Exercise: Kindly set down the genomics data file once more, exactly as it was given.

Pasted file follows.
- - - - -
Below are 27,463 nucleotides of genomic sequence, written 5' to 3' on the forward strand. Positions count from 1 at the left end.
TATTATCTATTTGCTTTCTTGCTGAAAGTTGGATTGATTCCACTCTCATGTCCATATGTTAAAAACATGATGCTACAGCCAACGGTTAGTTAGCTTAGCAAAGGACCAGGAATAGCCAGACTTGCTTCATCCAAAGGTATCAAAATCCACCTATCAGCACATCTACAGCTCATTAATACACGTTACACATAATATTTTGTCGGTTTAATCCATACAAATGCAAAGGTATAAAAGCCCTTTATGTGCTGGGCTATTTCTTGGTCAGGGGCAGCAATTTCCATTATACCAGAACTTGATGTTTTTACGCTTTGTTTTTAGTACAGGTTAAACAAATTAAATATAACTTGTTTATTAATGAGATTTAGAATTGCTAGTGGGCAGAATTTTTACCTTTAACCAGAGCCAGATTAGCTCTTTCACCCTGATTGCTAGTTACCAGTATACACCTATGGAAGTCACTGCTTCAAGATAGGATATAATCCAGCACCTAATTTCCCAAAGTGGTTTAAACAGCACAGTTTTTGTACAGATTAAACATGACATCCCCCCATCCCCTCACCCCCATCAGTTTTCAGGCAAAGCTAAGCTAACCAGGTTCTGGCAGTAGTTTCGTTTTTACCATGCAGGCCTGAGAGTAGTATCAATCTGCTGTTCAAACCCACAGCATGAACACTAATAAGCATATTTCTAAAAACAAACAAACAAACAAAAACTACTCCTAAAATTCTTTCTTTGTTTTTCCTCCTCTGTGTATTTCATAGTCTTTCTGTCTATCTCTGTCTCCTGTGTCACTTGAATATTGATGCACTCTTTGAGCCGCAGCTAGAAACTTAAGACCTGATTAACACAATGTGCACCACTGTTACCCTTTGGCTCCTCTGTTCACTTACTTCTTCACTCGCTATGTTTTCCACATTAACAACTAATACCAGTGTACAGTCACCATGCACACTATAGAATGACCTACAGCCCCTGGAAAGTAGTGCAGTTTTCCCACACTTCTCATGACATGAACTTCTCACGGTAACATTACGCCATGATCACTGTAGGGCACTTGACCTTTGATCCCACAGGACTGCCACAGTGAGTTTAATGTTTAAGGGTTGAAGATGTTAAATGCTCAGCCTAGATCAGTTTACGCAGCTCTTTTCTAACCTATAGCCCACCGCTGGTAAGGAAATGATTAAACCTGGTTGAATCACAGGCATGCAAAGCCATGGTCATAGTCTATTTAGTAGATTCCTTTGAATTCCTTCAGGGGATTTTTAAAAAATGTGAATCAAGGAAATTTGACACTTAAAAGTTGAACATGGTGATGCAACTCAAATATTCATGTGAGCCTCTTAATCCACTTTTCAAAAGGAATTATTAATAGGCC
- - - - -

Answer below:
Below are 27,463 nucleotides of genomic sequence, written 5' to 3' on the forward strand. Positions count from 1 at the left end.
TATTATCTATTTGCTTTCTTGCTGAAAGTTGGATTGATTCCACTCTCATGTCCATATGTTAAAAACATGATGCTACAGCCAACGGTTAGTTAGCTTAGCAAAGGACCAGGAATAGCCAGACTTGCTTCATCCAAAGGTATCAAAATCCACCTATCAGCACATCTACAGCTCATTAATACACGTTACACATAATATTTTGTCGGTTTAATCCATACAAATGCAAAGGTATAAAAGCCCTTTATGTGCTGGGCTATTTCTTGGTCAGGGGCAGCAATTTCCATTATACCAGAACTTGATGTTTTTACGCTTTGTTTTTAGTACAGGTTAAACAAATTAAATATAACTTGTTTATTAATGAGATTTAGAATTGCTAGTGGGCAGAATTTTTACCTTTAACCAGAGCCAGATTAGCTCTTTCACCCTGATTGCTAGTTACCAGTATACACCTATGGAAGTCACTGCTTCAAGATAGGATATAATCCAGCACCTAATTTCCCAAAGTGGTTTAAACAGCACAGTTTTTGTACAGATTAAACATGACATCCCCCCATCCCCTCACCCCCATCAGTTTTCAGGCAAAGCTAAGCTAACCAGGTTCTGGCAGTAGTTTCGTTTTTACCATGCAGGCCTGAGAGTAGTATCAATCTGCTGTTCAAACCCACAGCATGAACACTAATAAGCATATTTCTAAAAACAAACAAACAAACAAAAACTACTCCTAAAATTCTTTCTTTGTTTTTCCTCCTCTGTGTATTTCATAGTCTTTCTGTCTATCTCTGTCTCCTGTGTCACTTGAATATTGATGCACTCTTTGAGCCGCAGCTAGAAACTTAAGACCTGATTAACACAATGTGCACCACTGTTACCCTTTGGCTCCTCTGTTCACTTACTTCTTCACTCGCTATGTTTTCCACATTAACAACTAATACCAGTGTACAGTCACCATGCACACTATAGAATGACCTACAGCCCCTGGAAAGTAGTGCAGTTTTCCCACACTTCTCATGACATGAACTTCTCACGGTAACATTACGCCATGATCACTGTAGGGCACTTGACCTTTGATCCCACAGGACTGCCACAGTGAGTTTAATGTTTAAGGGTTGAAGATGTTAAATGCTCAGCCTAGATCAGTTTACGCAGCTCTTTTCTAACCTATAGCCCACCGCTGGTAAGGAAATGATTAAACCTGGTTGAATCACAGGCATGCAAAGCCATGGTCATAGTCTATTTAGTAGATTCCTTTGAATTCCTTCAGGGGATTTTTAAAAAATGTGAATCAAGGAAATTTGACACTTAAAAGTTGAACATGGTGATGCAACTCAAATATTCATGTGAGCCTCTTAATCCACTTTTCAAAAGGAATTATTAATAGGCC